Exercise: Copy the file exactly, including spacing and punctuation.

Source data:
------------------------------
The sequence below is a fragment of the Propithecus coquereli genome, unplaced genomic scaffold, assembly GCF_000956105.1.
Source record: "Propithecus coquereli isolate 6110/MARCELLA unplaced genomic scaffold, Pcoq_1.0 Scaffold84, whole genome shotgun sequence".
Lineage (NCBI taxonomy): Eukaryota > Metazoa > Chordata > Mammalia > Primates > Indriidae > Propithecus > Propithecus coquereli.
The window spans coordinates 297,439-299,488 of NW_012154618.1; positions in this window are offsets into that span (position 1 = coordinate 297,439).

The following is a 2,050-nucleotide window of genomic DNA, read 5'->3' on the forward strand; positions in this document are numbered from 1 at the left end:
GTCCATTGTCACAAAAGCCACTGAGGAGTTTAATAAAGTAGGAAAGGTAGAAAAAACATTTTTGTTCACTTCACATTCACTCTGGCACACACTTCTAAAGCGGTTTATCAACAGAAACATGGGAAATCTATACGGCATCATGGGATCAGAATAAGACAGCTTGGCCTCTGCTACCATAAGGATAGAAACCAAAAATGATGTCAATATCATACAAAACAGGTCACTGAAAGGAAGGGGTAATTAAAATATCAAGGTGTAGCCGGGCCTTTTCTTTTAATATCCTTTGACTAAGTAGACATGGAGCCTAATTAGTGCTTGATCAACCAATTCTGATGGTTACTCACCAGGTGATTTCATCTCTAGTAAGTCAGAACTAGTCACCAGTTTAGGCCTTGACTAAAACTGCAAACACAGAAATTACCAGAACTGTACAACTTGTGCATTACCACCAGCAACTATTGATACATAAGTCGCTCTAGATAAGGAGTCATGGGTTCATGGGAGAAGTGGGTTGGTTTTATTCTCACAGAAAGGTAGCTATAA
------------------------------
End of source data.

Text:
The sequence below is a fragment of the Propithecus coquereli genome, unplaced genomic scaffold, assembly GCF_000956105.1.
Source record: "Propithecus coquereli isolate 6110/MARCELLA unplaced genomic scaffold, Pcoq_1.0 Scaffold84, whole genome shotgun sequence".
Lineage (NCBI taxonomy): Eukaryota > Metazoa > Chordata > Mammalia > Primates > Indriidae > Propithecus > Propithecus coquereli.
The window spans coordinates 297,439-299,488 of NW_012154618.1; positions in this window are offsets into that span (position 1 = coordinate 297,439).

The following is a 2,050-nucleotide window of genomic DNA, read 5'->3' on the forward strand; positions in this document are numbered from 1 at the left end:
GTCCATTGTCACAAAAGCCACTGAGGAGTTTAATAAAGTAGGAAAGGTAGAAAAAACATTTTTGTTCACTTCACATTCACTCTGGCACACACTTCTAAAGCGGTTTATCAACAGAAACATGGGAAATCTATACGGCATCATGGGATCAGAATAAGACAGCTTGGCCTCTGCTACCATAAGGATAGAAACCAAAAATGATGTCAATATCATACAAAACAGGTCACTGAAAGGAAGGGGTAATTAAAATATCAAGGTGTAGCCGGGCCTTTTCTTTTAATATCCTTTGACTAAGTAGACATGGAGCCTAATTAGTGCTTGATCAACCAATTCTGATGGTTACTCACCAGGTGATTTCATCTCTAGTAAGTCAGAACTAGTCACCAGTTTAGGCCTTGACTAAAACTGCAAACACAGAAATTACCAGAACTGTACAACTTGTGCATTACCACCAGCAACTATTGATACATAAGTCGCTCTAGATAAGGAGTCATGGGTTCATGGGAGAAGTGGGTTGGTTTTATTCTCACAGAAAGGTAGCTATAA